Hello Film Doctor friends.
Other than the Cannes buzz, the Film Doctor team are getting very excited about an interview we are soon to share – a talented creative, Oscar-nominee and all around lovely lady…but we won’t reveal here name just yet. Stay tuned for a new “In Conversation” post later this week.
Having said that, the new Monday Prescription is linked to her area of expertise – film costume design. In fact, this whole week will be dedicated to the wardrobe department of filmmaking – just head over to our Facebook and/or Twitter page for daily quotes and articles on film costume design(ers).
Today, we’re picking on common costume oversights – both from aspiring Costume Designers and Directors alike – when tackling this particular side of film production.
1. It really depends on the actors
As the late Edith Head (“Vertigo”, “Butch Cassidy and the Sundance Kide”, “Roman Holiday”) once said, “You can lead a horse to water and you can even make it drink, but you can’t make actresses wear what they don’t want to wear.”
Good Costume Designers know that the clothes are extension of the actors, thus the latter have a lot to say on how they feel about each piece. The one person who often forgets this is the Director – on the genuine assumption that costumes are as much a part of his/her overall vision for the film, as anything else. Yes, the vision is yours, and it has hopefully been brought to life successfully by the costume designer, but the lead actress has the final say – even just in terms of whether she’s physically comfortable in the provided costume or not. Great dialogue & collaboration with your cast on the subject of clothes for their characters is not just for avoiding conflicts or ‘star ego boosting’ – it is paramount for purely practical reasons. For example, the visions you’ve shared with the costume designer are likely to have been without a human factor involved, i.e. designing for hangers not people, which means not accounting for the way a certain dress/suit looks, when worn by a certain actor. This is what the big films do and what you should be doing.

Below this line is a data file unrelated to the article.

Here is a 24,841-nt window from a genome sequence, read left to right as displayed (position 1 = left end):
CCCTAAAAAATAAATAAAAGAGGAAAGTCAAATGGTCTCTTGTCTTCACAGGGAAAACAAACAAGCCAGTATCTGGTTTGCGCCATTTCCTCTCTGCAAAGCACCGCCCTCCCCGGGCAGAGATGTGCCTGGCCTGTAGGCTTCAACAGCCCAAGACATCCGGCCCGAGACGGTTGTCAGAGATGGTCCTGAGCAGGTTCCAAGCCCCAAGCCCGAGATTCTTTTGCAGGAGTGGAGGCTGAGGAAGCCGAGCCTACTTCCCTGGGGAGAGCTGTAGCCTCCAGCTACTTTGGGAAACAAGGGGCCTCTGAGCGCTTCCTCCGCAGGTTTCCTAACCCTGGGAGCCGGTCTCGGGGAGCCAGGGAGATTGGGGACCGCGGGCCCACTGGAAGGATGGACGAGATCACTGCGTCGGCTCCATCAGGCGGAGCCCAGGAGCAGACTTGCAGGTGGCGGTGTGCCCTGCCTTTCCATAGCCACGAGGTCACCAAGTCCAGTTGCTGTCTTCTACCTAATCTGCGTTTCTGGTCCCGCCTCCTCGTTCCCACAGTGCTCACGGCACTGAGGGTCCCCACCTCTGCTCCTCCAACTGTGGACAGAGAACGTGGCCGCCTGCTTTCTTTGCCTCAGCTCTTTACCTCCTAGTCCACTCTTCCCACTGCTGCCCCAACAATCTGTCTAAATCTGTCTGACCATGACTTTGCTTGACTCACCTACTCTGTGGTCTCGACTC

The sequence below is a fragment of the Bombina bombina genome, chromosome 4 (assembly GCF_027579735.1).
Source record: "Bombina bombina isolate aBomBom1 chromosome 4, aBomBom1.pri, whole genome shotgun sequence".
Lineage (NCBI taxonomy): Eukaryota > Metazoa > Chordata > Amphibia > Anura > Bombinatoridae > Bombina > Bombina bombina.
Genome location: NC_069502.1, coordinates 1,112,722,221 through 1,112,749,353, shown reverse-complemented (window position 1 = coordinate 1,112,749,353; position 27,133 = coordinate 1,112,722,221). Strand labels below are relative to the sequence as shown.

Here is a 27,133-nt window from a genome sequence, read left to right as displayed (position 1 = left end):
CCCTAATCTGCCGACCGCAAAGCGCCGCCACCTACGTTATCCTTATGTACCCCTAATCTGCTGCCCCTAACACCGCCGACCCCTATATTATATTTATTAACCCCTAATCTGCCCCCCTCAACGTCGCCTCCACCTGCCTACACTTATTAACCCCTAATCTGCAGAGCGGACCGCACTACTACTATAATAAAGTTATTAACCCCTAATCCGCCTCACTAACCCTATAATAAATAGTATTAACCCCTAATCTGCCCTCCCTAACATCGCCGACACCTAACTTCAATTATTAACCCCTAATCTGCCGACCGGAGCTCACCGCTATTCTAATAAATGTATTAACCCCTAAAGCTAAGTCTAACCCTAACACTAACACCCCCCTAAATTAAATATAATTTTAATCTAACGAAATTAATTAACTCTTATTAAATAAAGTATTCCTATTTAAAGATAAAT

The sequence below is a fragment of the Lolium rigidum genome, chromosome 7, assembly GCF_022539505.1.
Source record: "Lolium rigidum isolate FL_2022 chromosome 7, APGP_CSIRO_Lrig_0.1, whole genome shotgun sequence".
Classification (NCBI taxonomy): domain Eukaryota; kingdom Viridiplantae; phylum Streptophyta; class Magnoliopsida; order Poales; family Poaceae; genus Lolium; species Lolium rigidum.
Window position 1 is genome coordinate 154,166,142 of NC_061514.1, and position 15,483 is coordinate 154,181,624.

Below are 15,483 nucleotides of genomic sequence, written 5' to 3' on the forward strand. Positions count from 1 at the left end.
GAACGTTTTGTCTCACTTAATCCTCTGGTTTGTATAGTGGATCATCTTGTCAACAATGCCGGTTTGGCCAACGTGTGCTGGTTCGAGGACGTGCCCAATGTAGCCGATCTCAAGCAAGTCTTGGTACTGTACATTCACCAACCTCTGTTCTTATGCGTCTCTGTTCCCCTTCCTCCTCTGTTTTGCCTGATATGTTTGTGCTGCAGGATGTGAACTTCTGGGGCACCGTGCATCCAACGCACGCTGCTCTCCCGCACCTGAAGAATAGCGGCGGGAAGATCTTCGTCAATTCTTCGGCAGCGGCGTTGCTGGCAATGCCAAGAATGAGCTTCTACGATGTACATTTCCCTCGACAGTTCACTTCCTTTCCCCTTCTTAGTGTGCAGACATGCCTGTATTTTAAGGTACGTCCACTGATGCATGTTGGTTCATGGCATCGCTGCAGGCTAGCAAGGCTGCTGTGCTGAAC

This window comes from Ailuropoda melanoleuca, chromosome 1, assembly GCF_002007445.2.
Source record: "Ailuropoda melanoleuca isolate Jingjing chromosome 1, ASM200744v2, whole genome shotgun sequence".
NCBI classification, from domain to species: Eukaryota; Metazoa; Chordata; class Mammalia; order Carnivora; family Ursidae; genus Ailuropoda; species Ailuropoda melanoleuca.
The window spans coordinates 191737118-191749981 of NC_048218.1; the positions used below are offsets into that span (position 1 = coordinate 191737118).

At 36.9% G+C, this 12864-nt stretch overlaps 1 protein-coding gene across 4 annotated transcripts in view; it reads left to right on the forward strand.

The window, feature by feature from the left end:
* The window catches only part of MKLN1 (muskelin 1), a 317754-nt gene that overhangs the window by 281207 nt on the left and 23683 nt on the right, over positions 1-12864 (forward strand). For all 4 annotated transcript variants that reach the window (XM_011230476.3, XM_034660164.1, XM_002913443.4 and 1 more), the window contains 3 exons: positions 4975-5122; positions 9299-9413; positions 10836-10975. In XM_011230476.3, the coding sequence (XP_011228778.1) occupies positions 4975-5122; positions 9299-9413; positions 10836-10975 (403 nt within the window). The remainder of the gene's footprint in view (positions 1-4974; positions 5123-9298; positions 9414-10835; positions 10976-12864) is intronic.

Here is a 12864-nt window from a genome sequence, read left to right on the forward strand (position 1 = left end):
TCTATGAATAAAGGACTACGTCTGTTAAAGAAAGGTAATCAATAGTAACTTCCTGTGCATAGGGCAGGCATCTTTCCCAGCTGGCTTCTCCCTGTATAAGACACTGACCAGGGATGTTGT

Work with your cast – you are more likely to achieve the ideas you originally set out to express, if you collaborate/communicate rather than impose. In fact, not all actors ‘meddle’ in the costume department anyway. Less experienced actors might just be happy to go along with the overall costume vision/suggestions, while the more experienced actors are actually quite helpful and can improve your costume ideas – after all, they of all people know what makes them look at their best or what can communicate their character to the audience.
“…If clothes make the man, then certainly the costume designer makes the actor! The costume designer is
not only essential (but) is vital, for it is they who create the look of the character without which no
performance can succeed. Theirs is a monumental job, for they must be not only artists, but technicians,
researchers and historians! I am happy to honor these tireless, talented men and women who I have
always been inspired by and have so much depended on!”